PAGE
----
After 3 months gone it stinks, as was observed earlier, the sneaky switch of front photo suggests it being “tweaked” by propagandists….

        Liked by 2 people

        1. A bit off topic but I have a group of friends in a French Group and we exchange news on WnatsApp.
          In the last few days many of them have been going on about the shambles in the Scottish vaccination system, paricularly over booster doses and now one of them is on about the shambles of the care home staff vaccinations here. Can anyone tell me if this is general as I have not heard anything about this. I don’t watch TV or read the red-tops.
          Unfortunately they mostly seem to be fans of Alec Cole-Hamilton and complain to him every time they personally have a problem. Then he uses it in Holyrood to berate the Scottish government!
          Apart from that they are mainly quite nice people.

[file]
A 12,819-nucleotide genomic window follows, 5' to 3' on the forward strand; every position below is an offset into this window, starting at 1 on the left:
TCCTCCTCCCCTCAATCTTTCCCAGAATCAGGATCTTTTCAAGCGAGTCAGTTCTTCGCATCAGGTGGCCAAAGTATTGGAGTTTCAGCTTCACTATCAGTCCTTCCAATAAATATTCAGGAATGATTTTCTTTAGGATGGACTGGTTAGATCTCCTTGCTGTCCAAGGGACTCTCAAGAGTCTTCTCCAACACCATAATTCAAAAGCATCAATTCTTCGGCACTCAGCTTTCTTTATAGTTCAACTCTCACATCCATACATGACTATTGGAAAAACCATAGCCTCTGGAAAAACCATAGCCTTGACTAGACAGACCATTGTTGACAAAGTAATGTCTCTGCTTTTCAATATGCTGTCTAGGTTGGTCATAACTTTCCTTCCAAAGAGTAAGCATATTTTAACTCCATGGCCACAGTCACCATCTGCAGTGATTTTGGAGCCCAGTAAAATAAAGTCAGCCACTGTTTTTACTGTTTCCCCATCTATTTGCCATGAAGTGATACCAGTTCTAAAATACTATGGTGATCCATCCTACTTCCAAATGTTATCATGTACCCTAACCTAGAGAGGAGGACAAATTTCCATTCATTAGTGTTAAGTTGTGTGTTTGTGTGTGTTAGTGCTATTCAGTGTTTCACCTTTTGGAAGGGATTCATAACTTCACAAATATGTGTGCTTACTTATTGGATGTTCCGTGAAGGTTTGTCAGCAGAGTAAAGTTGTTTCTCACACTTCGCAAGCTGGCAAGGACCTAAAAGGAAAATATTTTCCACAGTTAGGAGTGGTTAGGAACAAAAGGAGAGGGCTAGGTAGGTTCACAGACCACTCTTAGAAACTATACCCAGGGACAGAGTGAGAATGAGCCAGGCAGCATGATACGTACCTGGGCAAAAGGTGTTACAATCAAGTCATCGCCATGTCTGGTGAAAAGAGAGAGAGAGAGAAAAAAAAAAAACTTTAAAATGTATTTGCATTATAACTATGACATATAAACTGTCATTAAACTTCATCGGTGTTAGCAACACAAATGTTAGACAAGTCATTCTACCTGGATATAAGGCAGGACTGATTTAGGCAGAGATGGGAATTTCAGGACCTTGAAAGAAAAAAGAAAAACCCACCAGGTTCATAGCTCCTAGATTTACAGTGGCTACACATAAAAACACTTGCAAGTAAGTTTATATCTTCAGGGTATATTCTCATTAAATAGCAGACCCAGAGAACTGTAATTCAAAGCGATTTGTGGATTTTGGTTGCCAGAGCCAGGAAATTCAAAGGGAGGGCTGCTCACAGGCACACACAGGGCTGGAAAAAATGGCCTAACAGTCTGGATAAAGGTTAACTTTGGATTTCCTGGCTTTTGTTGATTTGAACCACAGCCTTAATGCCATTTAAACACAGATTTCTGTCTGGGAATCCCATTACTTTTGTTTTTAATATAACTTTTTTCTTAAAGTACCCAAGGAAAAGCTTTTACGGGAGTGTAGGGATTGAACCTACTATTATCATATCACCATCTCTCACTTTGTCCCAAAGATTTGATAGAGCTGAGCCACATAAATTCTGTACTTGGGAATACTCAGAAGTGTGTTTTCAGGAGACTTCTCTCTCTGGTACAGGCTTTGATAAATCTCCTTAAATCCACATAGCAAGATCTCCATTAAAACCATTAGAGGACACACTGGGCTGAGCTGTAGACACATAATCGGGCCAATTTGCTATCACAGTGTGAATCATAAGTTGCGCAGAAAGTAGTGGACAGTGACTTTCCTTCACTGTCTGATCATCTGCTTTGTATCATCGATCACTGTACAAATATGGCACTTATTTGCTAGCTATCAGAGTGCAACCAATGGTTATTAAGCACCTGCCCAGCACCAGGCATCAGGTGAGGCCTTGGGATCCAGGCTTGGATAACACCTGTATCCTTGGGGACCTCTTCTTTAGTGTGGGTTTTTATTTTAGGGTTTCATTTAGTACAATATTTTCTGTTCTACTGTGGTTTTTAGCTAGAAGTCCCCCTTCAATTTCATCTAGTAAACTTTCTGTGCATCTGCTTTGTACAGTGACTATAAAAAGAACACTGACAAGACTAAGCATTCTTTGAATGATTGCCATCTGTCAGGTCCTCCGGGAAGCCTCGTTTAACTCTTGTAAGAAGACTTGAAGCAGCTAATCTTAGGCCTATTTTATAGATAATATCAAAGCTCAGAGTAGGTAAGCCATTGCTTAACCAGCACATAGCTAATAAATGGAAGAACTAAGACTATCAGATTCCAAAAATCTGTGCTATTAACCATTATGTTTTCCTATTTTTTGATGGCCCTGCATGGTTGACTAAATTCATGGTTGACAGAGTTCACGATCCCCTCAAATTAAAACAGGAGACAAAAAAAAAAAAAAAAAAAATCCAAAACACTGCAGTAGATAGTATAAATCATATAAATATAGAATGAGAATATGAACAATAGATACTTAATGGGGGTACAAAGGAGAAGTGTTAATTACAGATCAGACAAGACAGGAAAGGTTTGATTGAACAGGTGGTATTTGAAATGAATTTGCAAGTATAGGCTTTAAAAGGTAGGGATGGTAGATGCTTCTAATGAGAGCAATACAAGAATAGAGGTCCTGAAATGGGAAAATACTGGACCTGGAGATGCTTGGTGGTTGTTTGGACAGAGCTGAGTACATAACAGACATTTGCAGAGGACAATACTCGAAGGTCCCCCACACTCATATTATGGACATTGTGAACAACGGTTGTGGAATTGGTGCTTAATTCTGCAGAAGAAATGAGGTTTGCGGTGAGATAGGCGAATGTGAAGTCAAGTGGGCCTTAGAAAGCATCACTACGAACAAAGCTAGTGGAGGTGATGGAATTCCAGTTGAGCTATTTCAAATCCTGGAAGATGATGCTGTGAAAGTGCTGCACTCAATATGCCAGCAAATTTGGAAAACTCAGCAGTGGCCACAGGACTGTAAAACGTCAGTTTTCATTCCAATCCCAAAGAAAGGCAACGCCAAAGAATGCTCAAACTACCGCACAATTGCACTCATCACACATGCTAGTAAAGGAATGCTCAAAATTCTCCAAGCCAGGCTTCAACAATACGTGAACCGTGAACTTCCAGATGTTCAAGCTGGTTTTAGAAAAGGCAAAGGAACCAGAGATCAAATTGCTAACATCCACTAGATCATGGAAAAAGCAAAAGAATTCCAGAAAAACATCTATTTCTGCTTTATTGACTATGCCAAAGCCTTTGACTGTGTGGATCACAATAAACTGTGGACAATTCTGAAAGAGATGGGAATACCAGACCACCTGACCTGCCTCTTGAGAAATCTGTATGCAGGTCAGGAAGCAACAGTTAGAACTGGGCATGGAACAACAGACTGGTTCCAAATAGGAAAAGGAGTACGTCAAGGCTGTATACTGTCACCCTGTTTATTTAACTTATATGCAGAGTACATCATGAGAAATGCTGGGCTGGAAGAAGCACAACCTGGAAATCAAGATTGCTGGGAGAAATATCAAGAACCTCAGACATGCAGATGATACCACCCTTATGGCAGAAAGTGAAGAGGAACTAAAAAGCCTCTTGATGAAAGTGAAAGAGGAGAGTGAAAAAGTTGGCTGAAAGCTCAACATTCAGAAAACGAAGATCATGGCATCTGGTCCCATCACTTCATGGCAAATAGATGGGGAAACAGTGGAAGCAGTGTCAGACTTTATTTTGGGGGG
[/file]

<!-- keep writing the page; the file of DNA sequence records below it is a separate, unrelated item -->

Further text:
1. ‘… shambles in the Scottish vaccination system ..’

            I’d like to direct arayner1936 and group of friends to

            – and to multiple other posts on relative performance of Scotland and UK/England on other aspects of health and social care – and on so much more besides!

            And an observation from a prior, recent post:
            – whilst ‘The human brain has a built-in tendency to conflate the aberrant with the norm’, is this characteristic all the more prevalent – more readily adopted – by a group with a particular and pre-existing political view?

            Liked by 1 person

          2. There are many examples here..


            “Celebrating Success and Patient Stories”

            That is absoluIately brilliant..

            “Royal Alexandra Hospital, Dermatology